You call yourself a free spirit, a “wild thing,” and you’re terrified somebody’s gonna stick you in a cage. Well baby, you’re already in that cage. You built it yourself. And it’s not bounded in the west by Tulip, Texas, or in the east by Somali-land. It’s wherever you go. Because no matter where you run, you just end up running into yourself.”
Both of these characters have been lost but in different ways and he is absolutely right ‘no matter where you run, you just end up running into yourself”. That’s why it is so important we find people who love us and who will help us get out of those cages. Help us deal with the mean reds and the often strange choices we make. People who will love us no matter what.
That’s the hope of Breakfast at Tiffany’s. That all humans can be redeemed from our various transgressions through love. It’s kind of like in Les Mis when they say ‘to love another person is to see the face of God”.
Anyway, I love Breakfast at Tiffany’s and I love Holly. She’s so much fun and yet fascinating at the same time. The only part of the movie I don’t like is the embarrassing racist performance of Mickey Rooney as a Japanese photographer who lives upstairs from Holly. I so wish that character didn’t exist. It’s just awful for a white man to be playing a person of another race and the makeup, voice, and teeth make it even worse if that is possible.
But I try to ignore that part because the rest in my eyes is perfect. It is also one of the few adaptations that actually improves upon the original source material which despite being written by Truman Capote isn’t nearly as nuanced and tough to pin down as the script by George Axelrod.
The great Blake Edwards deserves a lot of credit for his direction which is so appealing and then garish when it has to be.
Finally the music by Henry Mancini is perfect. I love they didn’t dub Audrey. It helps add a vulnerability a more polished singing performance wouldn’t have had. I could listen to Moon River all day and sang it for voice lesson recital a while back.
It’s such a beautiful song because it captures the contradictions in the movie. It’s a dream maker and heart breaker at the same time. And then it ends just as the movie ends with hope for our heroes.
“Two drifters off to see the world. There’s such a lot of world to see. We’re after that same rainbow’s end, waiting, round the bend”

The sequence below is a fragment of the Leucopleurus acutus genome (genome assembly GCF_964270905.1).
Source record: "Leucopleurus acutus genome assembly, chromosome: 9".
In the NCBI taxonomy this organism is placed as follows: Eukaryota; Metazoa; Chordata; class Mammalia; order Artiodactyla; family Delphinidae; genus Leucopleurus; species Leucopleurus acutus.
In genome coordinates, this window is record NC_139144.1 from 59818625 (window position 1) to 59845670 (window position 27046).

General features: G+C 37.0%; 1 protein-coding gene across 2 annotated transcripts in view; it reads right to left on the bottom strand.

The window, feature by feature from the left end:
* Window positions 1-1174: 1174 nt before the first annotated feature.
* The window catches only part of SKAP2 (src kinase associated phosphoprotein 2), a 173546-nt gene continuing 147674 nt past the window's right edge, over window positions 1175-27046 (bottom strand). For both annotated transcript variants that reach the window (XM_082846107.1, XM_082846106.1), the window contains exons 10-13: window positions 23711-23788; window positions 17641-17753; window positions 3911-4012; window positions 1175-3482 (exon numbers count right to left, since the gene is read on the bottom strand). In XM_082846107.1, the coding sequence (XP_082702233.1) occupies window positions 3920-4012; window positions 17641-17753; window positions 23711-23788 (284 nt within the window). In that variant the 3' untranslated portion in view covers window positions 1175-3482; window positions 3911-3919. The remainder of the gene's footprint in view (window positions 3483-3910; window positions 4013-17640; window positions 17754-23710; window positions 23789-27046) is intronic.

4 thoughts on “Character Profile 6: Holly Golightly”
I enjoyed this film, but if one had to ask me to describe what this movie was about, I really don’t know how to describe it. The best I could come up with would be it’s a look into a few days in the life of Holly Golightly, who, I’m not even sure is a call girl and exactly how far her call girl duties go. But, even that doesn’t really explain the movie.
As an animation fan, it was awesome to see Alan Reed (Fred Flintstone) in this film.
I personally don’t mind Mickey Rooney’s character. I know the character wasn’t written to make fun of Japanese and that Mickey Rooney’s intention wasn’t that too. I know later on in life, he regretted playing that character in that manner, but the times were different.
How do you feel about Andy Williams’ version of ‘Moon River’?
I like that it is tough to describe. I like that the characters aren’t one note and easy to pin down. I love that her call girl duties arent blaring and obvious. Thats what makes it endlessly fascinating and complex. She absolutely is a call girl, a prostitute and in the book it’s way less subtle and less effective too. It’s also why they could never make a good remake because today it would be all garish and obvious when it was just implied back in the 60s.
Pretty much everyone in the cast regretted the Mickey Rooney. It’s just offensive to have a person from one race playing another race and such a caricature. I know the intention may not have been bad but you’ve got to call a spade a spade. It’s offensive and I wish it wasnt in the movie but I can ignore it.
Anyway I know it doesnt speak to everyone but it does to me. I love it. And I love Andy Williams version.
Blake Edwards said about the Rooney performance
“Looking back, I wish I had never done it… and I would give anything to be able to recast it, but it’s there, and onward and upward.”
That’s how I kind of feel. I so wish it wasnt there and I try to ignore it. Onward and upward 🙂